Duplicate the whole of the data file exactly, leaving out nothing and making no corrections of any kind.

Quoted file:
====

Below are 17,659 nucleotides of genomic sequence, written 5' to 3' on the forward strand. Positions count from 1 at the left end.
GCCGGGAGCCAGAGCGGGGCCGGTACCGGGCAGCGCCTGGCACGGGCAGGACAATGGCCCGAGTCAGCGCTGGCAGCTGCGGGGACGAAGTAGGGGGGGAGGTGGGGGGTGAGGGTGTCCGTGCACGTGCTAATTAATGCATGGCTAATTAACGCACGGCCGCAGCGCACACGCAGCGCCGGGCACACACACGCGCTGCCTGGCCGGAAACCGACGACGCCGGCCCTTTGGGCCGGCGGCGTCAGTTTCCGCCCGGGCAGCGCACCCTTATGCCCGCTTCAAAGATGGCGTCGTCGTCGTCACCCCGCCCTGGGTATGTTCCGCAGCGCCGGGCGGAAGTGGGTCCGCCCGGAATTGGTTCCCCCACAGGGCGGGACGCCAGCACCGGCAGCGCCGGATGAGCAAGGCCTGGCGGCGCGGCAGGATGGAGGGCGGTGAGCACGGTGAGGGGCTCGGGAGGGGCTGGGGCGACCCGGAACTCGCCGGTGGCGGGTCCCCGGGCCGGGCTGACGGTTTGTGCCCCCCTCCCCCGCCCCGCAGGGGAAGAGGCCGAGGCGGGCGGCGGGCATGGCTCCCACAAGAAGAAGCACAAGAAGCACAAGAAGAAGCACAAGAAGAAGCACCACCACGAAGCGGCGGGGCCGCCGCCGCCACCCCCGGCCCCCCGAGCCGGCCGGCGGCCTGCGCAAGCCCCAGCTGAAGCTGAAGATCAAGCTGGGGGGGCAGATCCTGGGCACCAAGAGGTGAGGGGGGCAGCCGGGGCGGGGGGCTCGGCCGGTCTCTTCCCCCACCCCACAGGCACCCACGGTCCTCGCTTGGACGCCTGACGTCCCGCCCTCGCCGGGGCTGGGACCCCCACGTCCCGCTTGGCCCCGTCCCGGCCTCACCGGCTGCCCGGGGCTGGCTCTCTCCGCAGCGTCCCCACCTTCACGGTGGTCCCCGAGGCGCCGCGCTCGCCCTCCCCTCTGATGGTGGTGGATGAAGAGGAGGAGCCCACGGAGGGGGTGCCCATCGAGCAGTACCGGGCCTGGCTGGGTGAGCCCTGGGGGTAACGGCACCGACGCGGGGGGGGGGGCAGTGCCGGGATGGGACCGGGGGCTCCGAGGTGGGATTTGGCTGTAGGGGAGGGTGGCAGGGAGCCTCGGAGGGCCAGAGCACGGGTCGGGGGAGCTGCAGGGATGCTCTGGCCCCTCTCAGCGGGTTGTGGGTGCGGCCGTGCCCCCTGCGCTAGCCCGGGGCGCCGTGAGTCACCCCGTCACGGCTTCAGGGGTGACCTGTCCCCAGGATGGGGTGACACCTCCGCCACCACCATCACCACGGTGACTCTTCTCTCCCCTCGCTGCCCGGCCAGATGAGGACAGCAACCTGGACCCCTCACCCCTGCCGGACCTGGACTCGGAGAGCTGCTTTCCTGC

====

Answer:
Below are 17,659 nucleotides of genomic sequence, written 5' to 3' on the forward strand. Positions count from 1 at the left end.
GCCGGGAGCCAGAGCGGGGCCGGTACCGGGCAGCGCCTGGCACGGGCAGGACAATGGCCCGAGTCAGCGCTGGCAGCTGCGGGGACGAAGTAGGGGGGGAGGTGGGGGGTGAGGGTGTCCGTGCACGTGCTAATTAATGCATGGCTAATTAACGCACGGCCGCAGCGCACACGCAGCGCCGGGCACACACACGCGCTGCCTGGCCGGAAACCGACGACGCCGGCCCTTTGGGCCGGCGGCGTCAGTTTCCGCCCGGGCAGCGCACCCTTATGCCCGCTTCAAAGATGGCGTCGTCGTCGTCACCCCGCCCTGGGTATGTTCCGCAGCGCCGGGCGGAAGTGGGTCCGCCCGGAATTGGTTCCCCCACAGGGCGGGACGCCAGCACCGGCAGCGCCGGATGAGCAAGGCCTGGCGGCGCGGCAGGATGGAGGGCGGTGAGCACGGTGAGGGGCTCGGGAGGGGCTGGGGCGACCCGGAACTCGCCGGTGGCGGGTCCCCGGGCCGGGCTGACGGTTTGTGCCCCCCTCCCCCGCCCCGCAGGGGAAGAGGCCGAGGCGGGCGGCGGGCATGGCTCCCACAAGAAGAAGCACAAGAAGCACAAGAAGAAGCACAAGAAGAAGCACCACCACGAAGCGGCGGGGCCGCCGCCGCCACCCCCGGCCCCCCGAGCCGGCCGGCGGCCTGCGCAAGCCCCAGCTGAAGCTGAAGATCAAGCTGGGGGGGCAGATCCTGGGCACCAAGAGGTGAGGGGGGCAGCCGGGGCGGGGGGCTCGGCCGGTCTCTTCCCCCACCCCACAGGCACCCACGGTCCTCGCTTGGACGCCTGACGTCCCGCCCTCGCCGGGGCTGGGACCCCCACGTCCCGCTTGGCCCCGTCCCGGCCTCACCGGCTGCCCGGGGCTGGCTCTCTCCGCAGCGTCCCCACCTTCACGGTGGTCCCCGAGGCGCCGCGCTCGCCCTCCCCTCTGATGGTGGTGGATGAAGAGGAGGAGCCCACGGAGGGGGTGCCCATCGAGCAGTACCGGGCCTGGCTGGGTGAGCCCTGGGGGTAACGGCACCGACGCGGGGGGGGGGGCAGTGCCGGGATGGGACCGGGGGCTCCGAGGTGGGATTTGGCTGTAGGGGAGGGTGGCAGGGAGCCTCGGAGGGCCAGAGCACGGGTCGGGGGAGCTGCAGGGATGCTCTGGCCCCTCTCAGCGGGTTGTGGGTGCGGCCGTGCCCCCTGCGCTAGCCCGGGGCGCCGTGAGTCACCCCGTCACGGCTTCAGGGGTGACCTGTCCCCAGGATGGGGTGACACCTCCGCCACCACCATCACCACGGTGACTCTTCTCTCCCCTCGCTGCCCGGCCAGATGAGGACAGCAACCTGGACCCCTCACCCCTGCCGGACCTGGACTCGGAGAGCTGCTTTCCTGC